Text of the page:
The Sethians Support their Doctrines by an Allegorical Interpretation of Scripture; their System Really Derived from Natural Philosophers and from the Orphic Rites; Adopt the Homeric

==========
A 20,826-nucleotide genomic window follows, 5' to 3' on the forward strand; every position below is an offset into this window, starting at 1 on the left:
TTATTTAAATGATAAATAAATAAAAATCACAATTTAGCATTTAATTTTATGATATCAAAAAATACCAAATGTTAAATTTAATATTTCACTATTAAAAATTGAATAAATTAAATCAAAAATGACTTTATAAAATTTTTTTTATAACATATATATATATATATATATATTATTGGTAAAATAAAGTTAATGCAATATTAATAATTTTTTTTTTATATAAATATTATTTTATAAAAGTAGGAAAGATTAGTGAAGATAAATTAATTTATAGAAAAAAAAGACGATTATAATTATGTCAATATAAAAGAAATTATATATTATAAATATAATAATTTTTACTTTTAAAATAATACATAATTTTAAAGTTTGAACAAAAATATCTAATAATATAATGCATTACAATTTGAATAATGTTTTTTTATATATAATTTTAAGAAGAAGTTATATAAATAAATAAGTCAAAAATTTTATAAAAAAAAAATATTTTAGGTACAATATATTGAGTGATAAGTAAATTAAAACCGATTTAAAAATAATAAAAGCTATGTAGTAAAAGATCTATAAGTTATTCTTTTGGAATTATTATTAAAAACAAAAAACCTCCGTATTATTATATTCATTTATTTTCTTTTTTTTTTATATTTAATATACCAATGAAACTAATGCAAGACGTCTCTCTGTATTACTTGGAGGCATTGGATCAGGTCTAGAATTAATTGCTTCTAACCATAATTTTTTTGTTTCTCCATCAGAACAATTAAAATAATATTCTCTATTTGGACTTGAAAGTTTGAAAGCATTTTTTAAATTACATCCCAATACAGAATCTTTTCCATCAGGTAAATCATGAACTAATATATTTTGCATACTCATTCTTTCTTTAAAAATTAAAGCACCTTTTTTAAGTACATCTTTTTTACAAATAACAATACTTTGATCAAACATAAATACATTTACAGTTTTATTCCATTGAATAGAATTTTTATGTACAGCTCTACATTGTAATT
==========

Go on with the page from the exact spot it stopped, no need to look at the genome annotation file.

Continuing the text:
These are the statements which the patrons [531] of the Sethian doctrines make, as far as it is possible to declare in a few words. Their system, however, is made up (of tenets) from natural (philosophers), and of expressions uttered in reference to different other subjects; and transferring (the sense of) these to the Eternal [532] Logos, they explain them as we have declared. But they assert likewise that Moses confirms their doctrine when he says, "Darkness, and mist, and tempest." These, (the Sethian) says, are the three principles (of our system); or when he states that three were born in paradise -- Adam, Eve, the serpent; or when he speaks of three (persons, namely) Cain, Abel, Seth; and again of three (others) -- Shem, Ham, [533] Japheth; or when he mentions three patriarchs -- Abraham, Isaac, Jacob; or when he speaks of the existence of three days before sun and moon; or when he mentions three laws -- prohibitory, permissive, and adjudicatory of punishment. Now, a prohibitory law is as follows: "Of every tree that is in paradise thou mayest freely eat; but of the tree of the knowledge of good and evil thou mayest not eat." [534] But in the passage, "Come forth from thy land and from thy kindred, and hither into a land which I shall show thee," [535] this law, he says, is permissive; for one who is so disposed may depart, and one who is not so disposed may remain. But a law adjudicatory of punishment is that which makes the following declaration: "Thou shalt not commit adultery, thou shalt not kill, thou shalt not steal;" [536] for a penalty is awarded to each of these acts of wickedness.